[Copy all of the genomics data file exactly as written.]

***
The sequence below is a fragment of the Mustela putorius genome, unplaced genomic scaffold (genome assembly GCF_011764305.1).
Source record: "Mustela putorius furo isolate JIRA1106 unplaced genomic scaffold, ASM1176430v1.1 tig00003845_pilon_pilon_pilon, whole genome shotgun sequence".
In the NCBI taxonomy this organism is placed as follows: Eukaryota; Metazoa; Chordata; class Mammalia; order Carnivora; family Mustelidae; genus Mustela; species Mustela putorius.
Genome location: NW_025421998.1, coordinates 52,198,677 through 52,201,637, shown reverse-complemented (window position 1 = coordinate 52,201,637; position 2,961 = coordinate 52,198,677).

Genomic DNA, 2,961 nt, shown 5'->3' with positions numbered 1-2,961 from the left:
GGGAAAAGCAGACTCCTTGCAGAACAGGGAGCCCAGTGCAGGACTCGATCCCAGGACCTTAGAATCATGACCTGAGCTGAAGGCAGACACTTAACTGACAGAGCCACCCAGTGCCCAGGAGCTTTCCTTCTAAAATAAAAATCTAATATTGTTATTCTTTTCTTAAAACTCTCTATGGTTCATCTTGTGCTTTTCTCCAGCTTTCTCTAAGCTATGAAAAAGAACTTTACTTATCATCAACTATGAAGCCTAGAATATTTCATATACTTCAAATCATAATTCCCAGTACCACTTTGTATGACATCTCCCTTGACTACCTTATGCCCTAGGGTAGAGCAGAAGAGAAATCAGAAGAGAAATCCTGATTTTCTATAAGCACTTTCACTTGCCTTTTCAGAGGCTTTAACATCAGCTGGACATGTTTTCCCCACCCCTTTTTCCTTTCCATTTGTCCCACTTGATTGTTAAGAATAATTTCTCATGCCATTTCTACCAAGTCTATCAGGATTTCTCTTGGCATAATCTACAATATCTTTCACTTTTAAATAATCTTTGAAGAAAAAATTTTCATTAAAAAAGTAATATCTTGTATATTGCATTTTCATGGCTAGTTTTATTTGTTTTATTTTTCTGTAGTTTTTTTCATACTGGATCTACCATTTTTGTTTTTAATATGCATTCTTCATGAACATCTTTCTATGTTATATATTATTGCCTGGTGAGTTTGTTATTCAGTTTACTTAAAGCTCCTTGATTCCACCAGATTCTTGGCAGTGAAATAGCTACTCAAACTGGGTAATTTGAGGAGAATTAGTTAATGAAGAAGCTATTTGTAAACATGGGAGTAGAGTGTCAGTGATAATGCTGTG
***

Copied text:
The sequence below is a fragment of the Mustela putorius genome, unplaced genomic scaffold (genome assembly GCF_011764305.1).
Source record: "Mustela putorius furo isolate JIRA1106 unplaced genomic scaffold, ASM1176430v1.1 tig00003845_pilon_pilon_pilon, whole genome shotgun sequence".
In the NCBI taxonomy this organism is placed as follows: Eukaryota; Metazoa; Chordata; class Mammalia; order Carnivora; family Mustelidae; genus Mustela; species Mustela putorius.
Genome location: NW_025421998.1, coordinates 52,198,677 through 52,201,637, shown reverse-complemented (window position 1 = coordinate 52,201,637; position 2,961 = coordinate 52,198,677).

Genomic DNA, 2,961 nt, shown 5'->3' with positions numbered 1-2,961 from the left:
GGGAAAAGCAGACTCCTTGCAGAACAGGGAGCCCAGTGCAGGACTCGATCCCAGGACCTTAGAATCATGACCTGAGCTGAAGGCAGACACTTAACTGACAGAGCCACCCAGTGCCCAGGAGCTTTCCTTCTAAAATAAAAATCTAATATTGTTATTCTTTTCTTAAAACTCTCTATGGTTCATCTTGTGCTTTTCTCCAGCTTTCTCTAAGCTATGAAAAAGAACTTTACTTATCATCAACTATGAAGCCTAGAATATTTCATATACTTCAAATCATAATTCCCAGTACCACTTTGTATGACATCTCCCTTGACTACCTTATGCCCTAGGGTAGAGCAGAAGAGAAATCAGAAGAGAAATCCTGATTTTCTATAAGCACTTTCACTTGCCTTTTCAGAGGCTTTAACATCAGCTGGACATGTTTTCCCCACCCCTTTTTCCTTTCCATTTGTCCCACTTGATTGTTAAGAATAATTTCTCATGCCATTTCTACCAAGTCTATCAGGATTTCTCTTGGCATAATCTACAATATCTTTCACTTTTAAATAATCTTTGAAGAAAAAATTTTCATTAAAAAAGTAATATCTTGTATATTGCATTTTCATGGCTAGTTTTATTTGTTTTATTTTTCTGTAGTTTTTTTCATACTGGATCTACCATTTTTGTTTTTAATATGCATTCTTCATGAACATCTTTCTATGTTATATATTATTGCCTGGTGAGTTTGTTATTCAGTTTACTTAAAGCTCCTTGATTCCACCAGATTCTTGGCAGTGAAATAGCTACTCAAACTGGGTAATTTGAGGAGAATTAGTTAATGAAGAAGCTATTTGTAAACATGGGAGTAGAGTGTCAGTGATAATGCTGTG